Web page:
Palisades Residents Irked by New Telephone Pole

By Sue Pascoe

Condominium residents at 15330 Albright, whose balconies face Sunset across the alley from Ogden Cleaners, had a rude awakening on Oct. 26.

In the alleyway near their building, Frontier Communications workers were digging a hole in order to install a new telephone pole less than 10 feet from an existing utility pole.

“They don’t see people living here, so they think it’s the back of the building,” said Amy Soufo, who has lived in a ground-level untit with her husband Eli (the Shell auto mechanic) since 1986. The Soufos and other residents in the building will have their views impaired by the new pole.

This utility pole, located 10 feet from another one, blocks condo owners’ views. Photo: Bart Bartholomew
This utility pole, located 10 feet from another one, blocks condo owners’ views. Photo: Bart Bartholomew

Neither the homeowners association nor the residents were notified about the new pole, nor the reason it was going in.

On nearby Swarthmore, DWP workers were installing new electrical wiring. Earlier, a spokesperson told the News that the electrical poles at the former Swarthmore parking lot needed to be moved in order to dig Caruso Affiliated’s underground parking garage.

Temporary power poles were placed around the perimeter of the Caruso project, including on Monument Street, with plans to eventually place utility wires underground.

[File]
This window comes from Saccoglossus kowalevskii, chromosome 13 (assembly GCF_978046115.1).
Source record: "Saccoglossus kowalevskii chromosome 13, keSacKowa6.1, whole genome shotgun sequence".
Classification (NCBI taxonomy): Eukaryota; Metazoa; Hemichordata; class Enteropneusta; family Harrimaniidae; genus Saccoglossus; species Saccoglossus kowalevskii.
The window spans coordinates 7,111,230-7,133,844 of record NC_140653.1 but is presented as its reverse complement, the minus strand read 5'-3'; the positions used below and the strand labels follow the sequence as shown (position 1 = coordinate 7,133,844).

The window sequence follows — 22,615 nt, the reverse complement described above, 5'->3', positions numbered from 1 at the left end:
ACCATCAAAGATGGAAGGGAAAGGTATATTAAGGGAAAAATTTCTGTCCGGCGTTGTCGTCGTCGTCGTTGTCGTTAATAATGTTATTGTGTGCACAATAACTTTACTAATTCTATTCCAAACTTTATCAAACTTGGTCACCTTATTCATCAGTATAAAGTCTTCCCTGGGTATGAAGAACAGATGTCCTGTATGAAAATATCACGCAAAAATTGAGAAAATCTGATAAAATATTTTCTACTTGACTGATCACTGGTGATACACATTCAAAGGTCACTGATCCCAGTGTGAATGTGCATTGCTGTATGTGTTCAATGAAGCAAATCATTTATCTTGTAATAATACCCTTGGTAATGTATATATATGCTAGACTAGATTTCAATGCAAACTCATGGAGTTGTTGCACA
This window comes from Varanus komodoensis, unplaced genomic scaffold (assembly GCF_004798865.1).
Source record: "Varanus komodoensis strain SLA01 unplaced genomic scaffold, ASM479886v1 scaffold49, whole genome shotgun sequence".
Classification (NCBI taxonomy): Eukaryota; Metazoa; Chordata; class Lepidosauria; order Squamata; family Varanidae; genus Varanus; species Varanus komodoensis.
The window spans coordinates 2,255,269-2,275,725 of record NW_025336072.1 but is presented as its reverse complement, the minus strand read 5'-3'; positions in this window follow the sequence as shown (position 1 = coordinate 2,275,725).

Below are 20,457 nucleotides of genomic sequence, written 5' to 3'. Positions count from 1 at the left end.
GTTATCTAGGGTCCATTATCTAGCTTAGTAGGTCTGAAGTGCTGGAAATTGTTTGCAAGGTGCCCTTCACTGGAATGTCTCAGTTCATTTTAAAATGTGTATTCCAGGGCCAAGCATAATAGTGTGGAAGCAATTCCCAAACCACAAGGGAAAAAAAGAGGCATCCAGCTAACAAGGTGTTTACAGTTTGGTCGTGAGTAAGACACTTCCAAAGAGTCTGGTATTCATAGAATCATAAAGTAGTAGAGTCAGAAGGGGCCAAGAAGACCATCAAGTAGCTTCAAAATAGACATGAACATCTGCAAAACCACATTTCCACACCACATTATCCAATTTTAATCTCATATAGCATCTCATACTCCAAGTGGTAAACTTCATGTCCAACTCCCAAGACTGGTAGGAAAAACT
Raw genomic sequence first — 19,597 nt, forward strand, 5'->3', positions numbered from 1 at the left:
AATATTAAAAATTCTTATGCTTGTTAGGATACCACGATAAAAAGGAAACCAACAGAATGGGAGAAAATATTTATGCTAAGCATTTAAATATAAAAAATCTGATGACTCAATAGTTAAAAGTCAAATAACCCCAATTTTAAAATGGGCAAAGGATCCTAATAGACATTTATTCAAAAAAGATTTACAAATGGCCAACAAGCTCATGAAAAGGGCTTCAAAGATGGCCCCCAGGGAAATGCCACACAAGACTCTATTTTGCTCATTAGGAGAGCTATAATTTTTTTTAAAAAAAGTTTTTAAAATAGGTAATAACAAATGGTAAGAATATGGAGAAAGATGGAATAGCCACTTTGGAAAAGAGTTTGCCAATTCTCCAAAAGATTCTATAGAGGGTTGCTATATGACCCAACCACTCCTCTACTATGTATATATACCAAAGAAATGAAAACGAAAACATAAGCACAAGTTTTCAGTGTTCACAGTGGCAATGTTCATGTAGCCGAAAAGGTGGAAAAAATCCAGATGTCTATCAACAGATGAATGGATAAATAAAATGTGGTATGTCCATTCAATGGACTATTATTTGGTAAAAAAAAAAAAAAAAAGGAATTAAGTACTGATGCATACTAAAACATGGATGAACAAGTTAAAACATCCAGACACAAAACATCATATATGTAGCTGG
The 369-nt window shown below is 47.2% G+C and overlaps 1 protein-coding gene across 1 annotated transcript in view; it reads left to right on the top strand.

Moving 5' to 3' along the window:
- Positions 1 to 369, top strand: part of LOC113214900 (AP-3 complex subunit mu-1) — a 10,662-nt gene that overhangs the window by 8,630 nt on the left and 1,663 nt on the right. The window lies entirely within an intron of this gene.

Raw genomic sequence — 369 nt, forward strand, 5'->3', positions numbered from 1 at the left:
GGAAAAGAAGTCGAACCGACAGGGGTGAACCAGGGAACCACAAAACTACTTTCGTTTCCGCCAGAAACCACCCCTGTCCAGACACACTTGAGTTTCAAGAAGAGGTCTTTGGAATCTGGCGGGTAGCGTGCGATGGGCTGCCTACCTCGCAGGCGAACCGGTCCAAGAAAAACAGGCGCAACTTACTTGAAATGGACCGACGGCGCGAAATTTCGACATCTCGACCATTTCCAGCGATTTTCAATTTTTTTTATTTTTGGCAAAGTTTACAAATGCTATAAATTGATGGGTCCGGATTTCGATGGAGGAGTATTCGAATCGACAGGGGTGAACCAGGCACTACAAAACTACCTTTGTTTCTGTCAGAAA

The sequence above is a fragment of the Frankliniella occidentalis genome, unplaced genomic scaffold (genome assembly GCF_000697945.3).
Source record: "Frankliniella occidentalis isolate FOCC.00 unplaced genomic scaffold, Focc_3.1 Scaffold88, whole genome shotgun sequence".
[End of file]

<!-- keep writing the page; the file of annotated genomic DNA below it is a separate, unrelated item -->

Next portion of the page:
With the poles being taken down, the one which held Frontier wires would need a support wire—which would have to be anchored in the driveway of the parking lot behind the remaining Swarthmore stores. Unfortunately this wire would block access to the driveway

Condo residents Will Maguire, Alan Beck and Amy Soufo sought out Caruso engineer Kevin Wheeler in front of the P2 skate shop on Swarthmore on Oct. 27.

“Her unit will look out right at the pole,” Maguire told Wheeler, who explained that the Frontier pole is supposed to be temporary—“and will relieve the weight of the line.”

Maguire and Beck said that nobody in the homeowners association had been notified and that they had asked Frontier to produce a permit, but hadn’t received one yet.

Wheeler walked with the residents over to the site of the proposed pole on the alleyway.

“When they [Frontier] started, they didn’t tell anyone about it,” Soufo said. “They were sneaky.”

If the pole went into the planned location, not only would it wreck views, but as Beck pointed out, “My main concern is for the safety of the building. It will be harder for a fire truck to park here and get a ladder up—or to get equipment to the emergency exit.”

Wheeler continued to listen as the residents voiced their frustration.

Then condo resident Michael Branch summarized the situation. “The pole is not strong enough because they [DWP] are taking out all the poles in the alley for the Caruso project,” he said.

“Her unit will look out right at the pole,” Maguire said.

Wheeler reminded him that when the project was done property values would go up.

“For us the detriments outweigh the benefits,” Branch said. “But the Caruso project is a done deal and our neighbors are happy about it. We have to accept it, make the best of it and move on with our lives.”

“The pole is temporary,” Wheeler said.

“Temporary for how long?” Branch asked. “I know you’re just trying to do your job, but there would be no reason for Caruso to shell out money to fix it once the project is done.”

“I’m going to make some calls,” Wheeler said. “I will try to figure out a solution.”

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